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Re: Professional Darwinism: Update to OP on p.74
« Reply #3258 on: January 16, 2013, 08:28:14 AM »
You know, I really read dishpit wrong and... well, I was initially surprised you'd call someone that AND that it made it past the filters...
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Indiana

ladyknight1

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Re: Professional Darwinism: Update to OP on p.74
« Reply #3259 on: January 16, 2013, 09:13:16 AM »
My local grocery store has a group of PD specialists. Under the old management, a group of women in their 50's and 60's were hired. Three work in the deli and two work in the front, bagging and stocking shelves. These women are nearly identical in their appearance, and they all move at their own pace. The three in the deli are notorious to the customers and management alike for moving extremely slowly. The sales from the deli slow down 50% when one of them is working, because they have absolutely no reason to move quickly, and it takes 10 minutes to get a deli order filled.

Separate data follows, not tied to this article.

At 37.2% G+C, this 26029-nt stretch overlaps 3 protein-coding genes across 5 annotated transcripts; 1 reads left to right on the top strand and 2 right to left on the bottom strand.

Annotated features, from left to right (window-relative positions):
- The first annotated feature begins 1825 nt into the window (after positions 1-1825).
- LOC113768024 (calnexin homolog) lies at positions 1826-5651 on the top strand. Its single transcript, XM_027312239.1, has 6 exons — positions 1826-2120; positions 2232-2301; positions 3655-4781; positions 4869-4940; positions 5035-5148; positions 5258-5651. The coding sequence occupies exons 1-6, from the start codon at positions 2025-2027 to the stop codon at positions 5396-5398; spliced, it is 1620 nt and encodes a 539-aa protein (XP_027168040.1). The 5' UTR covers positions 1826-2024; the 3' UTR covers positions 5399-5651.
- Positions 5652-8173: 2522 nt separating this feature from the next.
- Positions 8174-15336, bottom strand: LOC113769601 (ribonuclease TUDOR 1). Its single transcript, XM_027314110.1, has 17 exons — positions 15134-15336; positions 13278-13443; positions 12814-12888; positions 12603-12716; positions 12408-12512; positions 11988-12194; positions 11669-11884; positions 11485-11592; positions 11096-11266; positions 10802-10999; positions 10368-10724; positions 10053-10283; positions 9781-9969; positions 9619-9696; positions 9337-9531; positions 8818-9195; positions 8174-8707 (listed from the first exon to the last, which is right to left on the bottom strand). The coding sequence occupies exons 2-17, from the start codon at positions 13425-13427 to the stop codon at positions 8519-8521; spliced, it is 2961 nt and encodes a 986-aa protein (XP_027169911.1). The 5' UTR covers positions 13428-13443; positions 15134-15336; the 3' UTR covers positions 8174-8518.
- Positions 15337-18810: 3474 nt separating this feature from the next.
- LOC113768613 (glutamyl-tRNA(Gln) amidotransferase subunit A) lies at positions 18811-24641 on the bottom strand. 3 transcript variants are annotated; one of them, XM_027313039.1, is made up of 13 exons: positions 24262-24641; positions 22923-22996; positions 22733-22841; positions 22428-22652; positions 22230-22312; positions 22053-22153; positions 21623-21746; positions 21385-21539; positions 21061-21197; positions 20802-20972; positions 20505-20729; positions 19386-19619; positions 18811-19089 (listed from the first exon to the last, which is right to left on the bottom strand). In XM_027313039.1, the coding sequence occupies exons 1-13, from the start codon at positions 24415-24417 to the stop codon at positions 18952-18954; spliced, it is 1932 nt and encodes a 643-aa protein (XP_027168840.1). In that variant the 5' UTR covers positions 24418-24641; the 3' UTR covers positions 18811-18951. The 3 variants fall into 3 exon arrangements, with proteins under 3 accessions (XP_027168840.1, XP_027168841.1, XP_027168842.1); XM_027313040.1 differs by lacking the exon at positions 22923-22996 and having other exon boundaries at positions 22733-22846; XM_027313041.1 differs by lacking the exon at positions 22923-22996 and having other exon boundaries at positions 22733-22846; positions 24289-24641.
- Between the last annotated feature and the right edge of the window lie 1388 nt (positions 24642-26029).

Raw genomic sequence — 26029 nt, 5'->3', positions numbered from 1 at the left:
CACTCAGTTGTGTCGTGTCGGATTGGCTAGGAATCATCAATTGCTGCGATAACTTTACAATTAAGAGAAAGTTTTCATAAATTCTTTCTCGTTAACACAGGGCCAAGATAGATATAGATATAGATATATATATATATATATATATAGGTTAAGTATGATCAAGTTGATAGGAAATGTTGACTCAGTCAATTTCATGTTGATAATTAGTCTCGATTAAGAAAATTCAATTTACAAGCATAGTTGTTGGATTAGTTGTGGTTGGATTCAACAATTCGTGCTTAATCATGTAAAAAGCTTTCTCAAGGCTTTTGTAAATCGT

The two that work in the front like to take a coffee break (while on the clock) and sit on the benches in the front, instead of in their employee break room. The new management is nearly at wits end in attempts to bring a new attitude in these employees rather than letting them go.

Diane AKA Traska

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Re: Professional Darwinism: Update to OP on p.74
« Reply #3260 on: January 16, 2013, 09:14:06 AM »
I think in honor of all of our gutter-bound minds, I shall make "dishpit" my new insult.  "Look at that lane change!  Gads, what a dishpit!"